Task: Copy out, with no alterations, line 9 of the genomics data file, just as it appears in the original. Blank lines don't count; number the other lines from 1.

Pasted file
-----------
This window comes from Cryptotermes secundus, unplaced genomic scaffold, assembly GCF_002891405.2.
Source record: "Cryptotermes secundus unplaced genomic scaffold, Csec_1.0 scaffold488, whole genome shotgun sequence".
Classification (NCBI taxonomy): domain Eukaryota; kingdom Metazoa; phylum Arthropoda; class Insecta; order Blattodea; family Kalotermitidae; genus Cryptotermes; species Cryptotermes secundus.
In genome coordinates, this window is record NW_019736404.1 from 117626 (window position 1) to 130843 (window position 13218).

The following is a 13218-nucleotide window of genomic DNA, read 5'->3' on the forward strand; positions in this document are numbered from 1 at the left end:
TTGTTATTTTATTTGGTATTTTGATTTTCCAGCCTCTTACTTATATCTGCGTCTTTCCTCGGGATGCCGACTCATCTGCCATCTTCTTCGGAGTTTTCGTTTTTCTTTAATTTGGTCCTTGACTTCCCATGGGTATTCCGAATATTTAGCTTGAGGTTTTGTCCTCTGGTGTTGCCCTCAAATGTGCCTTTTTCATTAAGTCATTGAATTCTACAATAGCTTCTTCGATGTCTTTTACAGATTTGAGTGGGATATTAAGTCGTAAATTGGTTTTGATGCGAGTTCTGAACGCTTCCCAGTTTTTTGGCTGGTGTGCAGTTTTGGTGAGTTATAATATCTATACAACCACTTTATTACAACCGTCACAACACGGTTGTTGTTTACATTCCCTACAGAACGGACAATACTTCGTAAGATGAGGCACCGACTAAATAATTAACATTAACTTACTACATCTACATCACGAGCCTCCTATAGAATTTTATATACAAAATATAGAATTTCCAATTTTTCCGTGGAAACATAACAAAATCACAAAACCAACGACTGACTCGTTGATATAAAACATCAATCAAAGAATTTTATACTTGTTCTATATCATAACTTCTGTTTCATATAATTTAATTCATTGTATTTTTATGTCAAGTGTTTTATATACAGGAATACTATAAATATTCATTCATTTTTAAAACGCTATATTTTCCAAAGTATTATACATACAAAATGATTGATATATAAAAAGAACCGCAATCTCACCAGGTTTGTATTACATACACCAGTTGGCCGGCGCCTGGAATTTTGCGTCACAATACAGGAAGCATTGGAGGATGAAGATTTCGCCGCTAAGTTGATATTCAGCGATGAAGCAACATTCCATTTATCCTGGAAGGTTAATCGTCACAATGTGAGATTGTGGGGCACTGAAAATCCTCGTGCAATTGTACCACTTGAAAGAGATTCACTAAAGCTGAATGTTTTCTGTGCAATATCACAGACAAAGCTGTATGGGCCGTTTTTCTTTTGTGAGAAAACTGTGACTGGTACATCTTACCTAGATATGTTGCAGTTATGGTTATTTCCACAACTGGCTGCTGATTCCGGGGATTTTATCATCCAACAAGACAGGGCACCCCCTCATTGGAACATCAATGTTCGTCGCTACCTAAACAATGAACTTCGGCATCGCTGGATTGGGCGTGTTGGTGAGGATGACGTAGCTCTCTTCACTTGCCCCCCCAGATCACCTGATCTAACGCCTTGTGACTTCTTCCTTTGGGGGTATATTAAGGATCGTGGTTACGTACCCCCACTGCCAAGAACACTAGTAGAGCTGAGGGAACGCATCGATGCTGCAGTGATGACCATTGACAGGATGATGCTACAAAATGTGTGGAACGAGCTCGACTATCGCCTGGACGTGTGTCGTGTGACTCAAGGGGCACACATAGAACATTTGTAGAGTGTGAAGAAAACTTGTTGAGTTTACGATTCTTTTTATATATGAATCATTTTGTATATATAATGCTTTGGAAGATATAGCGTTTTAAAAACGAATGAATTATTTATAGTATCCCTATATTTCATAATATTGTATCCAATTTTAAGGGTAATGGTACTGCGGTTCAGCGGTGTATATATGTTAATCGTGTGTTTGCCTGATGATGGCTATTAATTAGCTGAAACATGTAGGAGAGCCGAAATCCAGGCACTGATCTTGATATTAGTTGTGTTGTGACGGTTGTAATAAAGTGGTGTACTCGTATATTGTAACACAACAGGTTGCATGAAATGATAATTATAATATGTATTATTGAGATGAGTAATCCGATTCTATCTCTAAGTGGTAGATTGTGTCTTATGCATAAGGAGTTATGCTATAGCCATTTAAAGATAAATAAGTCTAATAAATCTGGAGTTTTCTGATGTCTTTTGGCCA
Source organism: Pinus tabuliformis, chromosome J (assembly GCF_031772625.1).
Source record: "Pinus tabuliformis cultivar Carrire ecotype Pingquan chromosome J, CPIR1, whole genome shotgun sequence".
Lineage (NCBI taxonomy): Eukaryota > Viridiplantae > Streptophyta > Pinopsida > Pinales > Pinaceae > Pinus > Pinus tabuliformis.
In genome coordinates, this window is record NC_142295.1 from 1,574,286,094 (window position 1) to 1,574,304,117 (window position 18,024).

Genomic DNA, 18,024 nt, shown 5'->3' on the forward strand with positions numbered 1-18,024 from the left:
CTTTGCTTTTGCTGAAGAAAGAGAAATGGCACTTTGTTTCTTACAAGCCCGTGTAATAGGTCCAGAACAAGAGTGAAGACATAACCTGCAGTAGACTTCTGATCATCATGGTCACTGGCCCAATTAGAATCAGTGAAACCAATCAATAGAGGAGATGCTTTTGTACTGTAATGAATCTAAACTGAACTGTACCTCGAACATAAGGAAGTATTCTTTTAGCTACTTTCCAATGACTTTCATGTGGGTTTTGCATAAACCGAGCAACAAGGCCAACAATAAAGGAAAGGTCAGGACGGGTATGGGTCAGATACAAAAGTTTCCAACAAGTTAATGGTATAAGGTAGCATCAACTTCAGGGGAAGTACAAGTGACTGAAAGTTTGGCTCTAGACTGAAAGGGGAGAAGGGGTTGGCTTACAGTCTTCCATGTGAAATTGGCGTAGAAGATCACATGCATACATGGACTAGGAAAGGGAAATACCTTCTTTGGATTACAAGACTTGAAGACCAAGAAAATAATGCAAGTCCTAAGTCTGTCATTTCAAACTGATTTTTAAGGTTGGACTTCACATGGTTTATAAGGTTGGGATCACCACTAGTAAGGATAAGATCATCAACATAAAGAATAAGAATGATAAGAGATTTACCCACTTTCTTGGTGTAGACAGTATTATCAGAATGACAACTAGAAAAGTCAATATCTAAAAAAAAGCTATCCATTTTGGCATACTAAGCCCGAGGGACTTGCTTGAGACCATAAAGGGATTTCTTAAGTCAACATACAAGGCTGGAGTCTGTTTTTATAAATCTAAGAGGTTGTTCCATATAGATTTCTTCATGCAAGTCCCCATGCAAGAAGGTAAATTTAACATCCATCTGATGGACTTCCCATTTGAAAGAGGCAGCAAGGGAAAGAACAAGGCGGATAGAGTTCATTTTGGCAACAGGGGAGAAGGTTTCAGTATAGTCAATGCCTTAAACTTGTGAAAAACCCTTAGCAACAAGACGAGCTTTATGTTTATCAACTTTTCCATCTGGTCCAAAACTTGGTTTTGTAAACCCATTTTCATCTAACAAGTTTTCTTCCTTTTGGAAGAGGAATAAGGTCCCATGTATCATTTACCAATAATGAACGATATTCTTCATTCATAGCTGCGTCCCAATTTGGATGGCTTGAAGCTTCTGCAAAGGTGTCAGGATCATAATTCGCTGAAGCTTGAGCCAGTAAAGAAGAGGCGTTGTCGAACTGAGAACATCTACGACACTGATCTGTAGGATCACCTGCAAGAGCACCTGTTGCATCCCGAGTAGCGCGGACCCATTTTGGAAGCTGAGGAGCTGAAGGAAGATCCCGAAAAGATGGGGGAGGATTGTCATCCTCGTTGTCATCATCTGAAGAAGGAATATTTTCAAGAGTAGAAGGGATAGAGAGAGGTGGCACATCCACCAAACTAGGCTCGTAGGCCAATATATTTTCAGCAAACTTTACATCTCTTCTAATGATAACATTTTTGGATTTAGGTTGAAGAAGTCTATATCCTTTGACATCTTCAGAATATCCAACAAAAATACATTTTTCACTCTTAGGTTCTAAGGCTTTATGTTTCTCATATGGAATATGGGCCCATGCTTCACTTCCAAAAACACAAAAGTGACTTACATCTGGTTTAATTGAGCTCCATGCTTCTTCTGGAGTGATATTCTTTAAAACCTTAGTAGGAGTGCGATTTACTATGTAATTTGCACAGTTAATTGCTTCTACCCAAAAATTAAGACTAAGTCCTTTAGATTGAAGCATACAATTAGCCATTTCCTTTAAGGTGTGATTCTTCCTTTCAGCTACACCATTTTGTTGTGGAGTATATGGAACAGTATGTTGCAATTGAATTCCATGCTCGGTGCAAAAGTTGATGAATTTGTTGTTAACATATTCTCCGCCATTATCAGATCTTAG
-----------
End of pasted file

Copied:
Lineage (NCBI taxonomy): Eukaryota > Viridiplantae > Streptophyta > Pinopsida > Pinales > Pinaceae > Pinus > Pinus tabuliformis.